Upton Sinclair, ed. (1878–1968). rn The Cry for Justice: An Anthology of the Literature of Social Protest. 1915.

Running a Socialist Paper
(From “Comrade Yetta”)

Albert Edwards

(Pen-name of Arthur Bullard, American novelist and war-correspondent. The story of an East Side sweat-shop worker who becomes a strike-leader. The present scene describes a meeting in Carnegie Hall)

FOR half an hour they bent their heads over balance-sheets. It was an appalling situation. The debt was out of all proportion to the property. To be sure much of it was held by sympathizers, who were not likely to foreclose. But there was no immediate hope of decreasing the burden. Any new income would have to go into improvements. The future of the paper depended not only on its ability to carry this dead weight, but on the continuance of the Pledge Fund and on Isadore’s success in begging about a hundred dollars a week.

“It’s hopeless,” Yetta said. “You might run a good weekly on these resources, but you need ten times as much to keep up a good daily.”

“Well, if you feel that way about it, Yetta, I hope you’ll resign at to-night’s meeting.” His eyes turned away from her face about the busy room, and his discouraged look gave place to one of conviction. A note of dogged determination rang in his voice.—“Because it isn’t hopeless! Our only real danger is that the executive committee may kill us with cold water. If we can get a committee that believes in us, we’ll be all right. A paper like this isn’t a matter of finance. That’s what you—and the other discouragers—don’t see. You look at it from a bourgeois dollar-and-cents point of view. It’s hopeless, is it? Well, we’ve been doing this impossible thing for more than a year. It’s hopeless to carry such indebtedness? Good God! We started with nothing but debts—nothing at all to show. Every number that comes out makes it more hopeful. The advertising increases. The Pledge Fund grows. Why, we’ve got twelve thousand people in the habit of reading it now. That habit is an asset which doesn’t show in the books. Six months ago we had nothing!—not even experience. Why, our office force wasn’t even organized! And now you say it’s hopeless—want us to quit—just when it’s getting relatively easy. We——”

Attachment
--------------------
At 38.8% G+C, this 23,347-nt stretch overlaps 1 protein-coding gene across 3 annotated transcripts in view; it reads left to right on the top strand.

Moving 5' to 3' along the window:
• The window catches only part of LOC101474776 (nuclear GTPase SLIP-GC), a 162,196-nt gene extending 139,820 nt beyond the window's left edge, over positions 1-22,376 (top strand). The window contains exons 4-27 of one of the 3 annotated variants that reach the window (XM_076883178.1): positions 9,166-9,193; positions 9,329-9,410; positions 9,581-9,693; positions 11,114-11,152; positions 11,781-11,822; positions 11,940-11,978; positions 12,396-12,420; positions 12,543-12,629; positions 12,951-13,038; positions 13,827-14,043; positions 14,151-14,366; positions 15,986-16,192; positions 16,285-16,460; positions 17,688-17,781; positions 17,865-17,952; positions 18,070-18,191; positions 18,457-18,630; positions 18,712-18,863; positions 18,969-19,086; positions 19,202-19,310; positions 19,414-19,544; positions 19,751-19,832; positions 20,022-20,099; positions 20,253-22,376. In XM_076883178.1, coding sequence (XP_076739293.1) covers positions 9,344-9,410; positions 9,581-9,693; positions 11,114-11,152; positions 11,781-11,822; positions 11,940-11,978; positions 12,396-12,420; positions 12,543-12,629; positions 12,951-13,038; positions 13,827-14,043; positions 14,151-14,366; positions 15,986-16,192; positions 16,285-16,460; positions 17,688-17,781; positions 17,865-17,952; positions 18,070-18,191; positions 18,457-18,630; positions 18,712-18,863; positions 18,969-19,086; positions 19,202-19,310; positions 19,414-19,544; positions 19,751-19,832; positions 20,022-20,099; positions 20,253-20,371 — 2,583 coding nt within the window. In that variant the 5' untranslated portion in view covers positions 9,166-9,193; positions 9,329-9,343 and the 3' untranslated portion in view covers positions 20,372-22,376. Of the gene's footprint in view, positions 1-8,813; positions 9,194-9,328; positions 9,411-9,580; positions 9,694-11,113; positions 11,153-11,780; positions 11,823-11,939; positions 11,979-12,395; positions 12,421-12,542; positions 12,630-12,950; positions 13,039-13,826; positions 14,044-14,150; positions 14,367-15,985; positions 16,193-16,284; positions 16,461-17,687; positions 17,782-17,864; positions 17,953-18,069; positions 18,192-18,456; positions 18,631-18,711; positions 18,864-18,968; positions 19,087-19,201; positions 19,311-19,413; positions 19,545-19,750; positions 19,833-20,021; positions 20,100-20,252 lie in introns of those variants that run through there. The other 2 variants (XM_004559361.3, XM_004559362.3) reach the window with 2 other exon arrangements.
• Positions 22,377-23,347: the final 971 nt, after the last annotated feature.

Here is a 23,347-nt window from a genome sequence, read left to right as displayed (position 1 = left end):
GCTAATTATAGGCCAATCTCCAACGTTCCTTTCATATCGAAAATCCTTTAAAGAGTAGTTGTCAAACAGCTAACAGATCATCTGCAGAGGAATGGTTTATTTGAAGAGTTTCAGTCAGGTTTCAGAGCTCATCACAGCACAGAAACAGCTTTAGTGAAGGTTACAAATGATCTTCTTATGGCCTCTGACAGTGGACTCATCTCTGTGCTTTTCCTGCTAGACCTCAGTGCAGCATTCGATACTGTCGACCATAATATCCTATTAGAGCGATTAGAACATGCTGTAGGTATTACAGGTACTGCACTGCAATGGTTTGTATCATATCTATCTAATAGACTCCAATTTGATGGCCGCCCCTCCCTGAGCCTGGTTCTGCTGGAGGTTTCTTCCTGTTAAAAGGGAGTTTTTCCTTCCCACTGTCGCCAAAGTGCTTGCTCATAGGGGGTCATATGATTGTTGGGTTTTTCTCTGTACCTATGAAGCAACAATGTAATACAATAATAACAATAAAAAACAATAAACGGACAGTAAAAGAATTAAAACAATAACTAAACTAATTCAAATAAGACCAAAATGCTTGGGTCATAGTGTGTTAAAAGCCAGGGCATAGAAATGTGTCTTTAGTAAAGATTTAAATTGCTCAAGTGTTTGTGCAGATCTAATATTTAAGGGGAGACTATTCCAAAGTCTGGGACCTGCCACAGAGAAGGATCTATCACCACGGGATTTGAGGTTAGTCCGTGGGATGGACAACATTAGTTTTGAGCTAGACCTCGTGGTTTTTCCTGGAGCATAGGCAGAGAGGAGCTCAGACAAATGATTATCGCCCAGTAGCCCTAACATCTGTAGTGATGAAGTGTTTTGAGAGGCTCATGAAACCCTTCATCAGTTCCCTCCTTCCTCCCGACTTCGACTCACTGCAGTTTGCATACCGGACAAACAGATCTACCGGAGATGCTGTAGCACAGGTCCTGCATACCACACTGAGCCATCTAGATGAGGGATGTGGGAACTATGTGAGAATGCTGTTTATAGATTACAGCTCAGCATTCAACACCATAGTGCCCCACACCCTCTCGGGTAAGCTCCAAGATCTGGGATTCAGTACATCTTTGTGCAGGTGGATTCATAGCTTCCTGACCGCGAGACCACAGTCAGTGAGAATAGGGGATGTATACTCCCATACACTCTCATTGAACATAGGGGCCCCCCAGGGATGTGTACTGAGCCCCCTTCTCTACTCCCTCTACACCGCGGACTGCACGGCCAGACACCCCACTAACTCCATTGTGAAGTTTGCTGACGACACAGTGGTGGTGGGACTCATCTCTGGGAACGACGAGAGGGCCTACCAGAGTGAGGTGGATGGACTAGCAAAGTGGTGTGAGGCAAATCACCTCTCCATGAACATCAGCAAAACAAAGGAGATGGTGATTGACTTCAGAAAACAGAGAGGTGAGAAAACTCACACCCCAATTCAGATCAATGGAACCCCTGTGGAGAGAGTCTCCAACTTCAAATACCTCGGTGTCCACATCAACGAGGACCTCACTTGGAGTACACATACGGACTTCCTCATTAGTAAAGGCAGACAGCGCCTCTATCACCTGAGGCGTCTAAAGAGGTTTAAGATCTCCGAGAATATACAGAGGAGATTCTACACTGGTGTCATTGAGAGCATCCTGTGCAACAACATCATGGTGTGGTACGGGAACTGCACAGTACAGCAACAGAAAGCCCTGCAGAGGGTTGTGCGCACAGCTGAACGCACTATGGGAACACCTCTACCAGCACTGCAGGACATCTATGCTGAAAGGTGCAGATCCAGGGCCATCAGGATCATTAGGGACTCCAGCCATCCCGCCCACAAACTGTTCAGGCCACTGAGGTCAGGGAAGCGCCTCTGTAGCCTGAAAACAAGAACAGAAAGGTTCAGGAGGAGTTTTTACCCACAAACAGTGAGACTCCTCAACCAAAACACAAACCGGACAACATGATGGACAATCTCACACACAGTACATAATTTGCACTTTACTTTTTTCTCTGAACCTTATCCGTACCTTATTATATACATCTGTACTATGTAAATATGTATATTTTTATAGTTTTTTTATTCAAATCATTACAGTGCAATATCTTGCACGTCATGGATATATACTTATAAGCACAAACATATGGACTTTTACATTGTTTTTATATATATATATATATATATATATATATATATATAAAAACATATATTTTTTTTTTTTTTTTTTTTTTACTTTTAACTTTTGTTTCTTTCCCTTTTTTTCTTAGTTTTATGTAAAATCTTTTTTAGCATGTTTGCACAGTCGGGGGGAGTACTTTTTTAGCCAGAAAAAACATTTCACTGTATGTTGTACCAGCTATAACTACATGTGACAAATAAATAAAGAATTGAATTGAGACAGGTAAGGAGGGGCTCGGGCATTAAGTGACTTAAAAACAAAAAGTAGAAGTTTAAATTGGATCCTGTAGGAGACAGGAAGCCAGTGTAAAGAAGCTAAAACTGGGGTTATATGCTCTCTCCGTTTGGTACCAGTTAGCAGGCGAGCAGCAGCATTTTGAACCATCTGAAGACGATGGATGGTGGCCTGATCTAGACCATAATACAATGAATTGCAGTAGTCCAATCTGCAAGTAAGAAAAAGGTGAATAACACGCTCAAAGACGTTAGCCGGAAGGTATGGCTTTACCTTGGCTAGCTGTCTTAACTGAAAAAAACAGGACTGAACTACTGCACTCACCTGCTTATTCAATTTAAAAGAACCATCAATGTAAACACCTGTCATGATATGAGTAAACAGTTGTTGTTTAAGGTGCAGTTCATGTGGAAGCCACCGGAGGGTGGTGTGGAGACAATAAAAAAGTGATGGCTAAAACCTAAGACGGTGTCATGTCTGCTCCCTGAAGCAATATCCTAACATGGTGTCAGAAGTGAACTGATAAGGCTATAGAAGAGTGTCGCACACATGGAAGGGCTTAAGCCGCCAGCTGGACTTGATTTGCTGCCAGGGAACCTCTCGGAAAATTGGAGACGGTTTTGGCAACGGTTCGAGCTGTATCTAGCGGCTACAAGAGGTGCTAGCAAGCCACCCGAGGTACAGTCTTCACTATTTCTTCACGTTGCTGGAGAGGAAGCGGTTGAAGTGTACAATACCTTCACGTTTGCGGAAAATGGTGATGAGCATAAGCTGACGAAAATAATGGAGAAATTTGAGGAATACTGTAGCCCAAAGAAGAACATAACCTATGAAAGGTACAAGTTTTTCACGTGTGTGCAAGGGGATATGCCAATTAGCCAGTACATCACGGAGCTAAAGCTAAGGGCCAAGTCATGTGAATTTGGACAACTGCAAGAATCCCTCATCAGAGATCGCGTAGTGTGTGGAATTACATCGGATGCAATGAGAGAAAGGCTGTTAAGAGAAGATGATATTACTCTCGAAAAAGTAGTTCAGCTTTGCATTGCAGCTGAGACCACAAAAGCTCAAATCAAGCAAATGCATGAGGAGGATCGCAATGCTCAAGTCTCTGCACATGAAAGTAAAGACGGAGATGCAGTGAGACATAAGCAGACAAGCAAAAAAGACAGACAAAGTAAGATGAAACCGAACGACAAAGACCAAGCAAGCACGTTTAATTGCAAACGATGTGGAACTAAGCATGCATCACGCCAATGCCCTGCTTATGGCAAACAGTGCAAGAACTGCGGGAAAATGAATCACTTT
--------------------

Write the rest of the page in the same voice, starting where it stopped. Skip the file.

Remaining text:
Levine’s querulous voice rose above the din of the machines—finding fault with something. A stenographer in a far corner began to count, “One! two! three!” Every one in the office, even the linotypers and printer’s devil beyond the partition took up the slogan.

“O-o-oh! Cut it out and work for Socialism.”

The tense expression on Isadore’s face relaxed into a confident grin.

“That’s it. You think we need money to run this paper? We’re doing it on enthusiasm. And nothing is going to stop us.”